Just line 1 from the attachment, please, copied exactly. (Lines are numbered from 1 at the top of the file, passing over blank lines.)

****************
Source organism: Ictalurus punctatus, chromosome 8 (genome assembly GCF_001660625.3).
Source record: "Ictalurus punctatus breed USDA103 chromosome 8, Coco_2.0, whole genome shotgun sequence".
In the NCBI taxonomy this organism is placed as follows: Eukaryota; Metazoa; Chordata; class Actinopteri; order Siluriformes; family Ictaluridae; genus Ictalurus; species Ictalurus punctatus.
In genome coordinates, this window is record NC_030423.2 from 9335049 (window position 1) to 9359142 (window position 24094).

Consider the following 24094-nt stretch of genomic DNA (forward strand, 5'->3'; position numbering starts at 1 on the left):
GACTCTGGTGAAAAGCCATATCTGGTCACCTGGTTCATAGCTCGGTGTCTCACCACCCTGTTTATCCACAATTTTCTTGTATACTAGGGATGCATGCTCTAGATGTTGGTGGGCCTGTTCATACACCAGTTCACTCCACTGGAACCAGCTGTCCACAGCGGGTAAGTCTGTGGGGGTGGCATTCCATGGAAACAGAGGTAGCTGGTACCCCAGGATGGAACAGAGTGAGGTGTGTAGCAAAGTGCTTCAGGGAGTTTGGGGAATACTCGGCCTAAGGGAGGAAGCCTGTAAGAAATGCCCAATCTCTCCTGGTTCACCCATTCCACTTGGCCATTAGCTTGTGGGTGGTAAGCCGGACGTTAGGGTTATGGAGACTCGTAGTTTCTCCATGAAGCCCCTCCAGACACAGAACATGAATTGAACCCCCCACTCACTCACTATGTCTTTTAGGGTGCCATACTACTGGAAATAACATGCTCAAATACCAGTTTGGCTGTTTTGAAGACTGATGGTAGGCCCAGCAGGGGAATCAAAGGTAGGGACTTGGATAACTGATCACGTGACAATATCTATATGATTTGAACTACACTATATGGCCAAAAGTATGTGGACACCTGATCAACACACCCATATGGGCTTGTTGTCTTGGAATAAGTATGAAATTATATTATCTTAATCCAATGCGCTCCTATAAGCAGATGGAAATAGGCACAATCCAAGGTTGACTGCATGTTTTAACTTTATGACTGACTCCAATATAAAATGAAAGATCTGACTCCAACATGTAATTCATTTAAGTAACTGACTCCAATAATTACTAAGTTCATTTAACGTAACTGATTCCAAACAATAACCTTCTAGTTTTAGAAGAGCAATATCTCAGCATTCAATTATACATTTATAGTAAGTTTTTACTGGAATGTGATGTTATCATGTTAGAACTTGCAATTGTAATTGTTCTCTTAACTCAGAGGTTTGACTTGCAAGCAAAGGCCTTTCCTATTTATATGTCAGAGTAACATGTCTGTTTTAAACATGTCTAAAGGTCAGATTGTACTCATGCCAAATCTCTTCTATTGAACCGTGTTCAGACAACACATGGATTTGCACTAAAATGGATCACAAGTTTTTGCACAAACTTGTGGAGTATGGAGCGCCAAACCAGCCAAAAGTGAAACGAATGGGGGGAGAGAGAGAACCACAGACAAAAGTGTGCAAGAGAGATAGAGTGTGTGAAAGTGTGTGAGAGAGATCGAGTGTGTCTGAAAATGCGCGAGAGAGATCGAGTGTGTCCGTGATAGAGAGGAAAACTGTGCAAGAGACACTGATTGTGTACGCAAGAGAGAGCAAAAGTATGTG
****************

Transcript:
Source organism: Ictalurus punctatus, chromosome 8 (genome assembly GCF_001660625.3).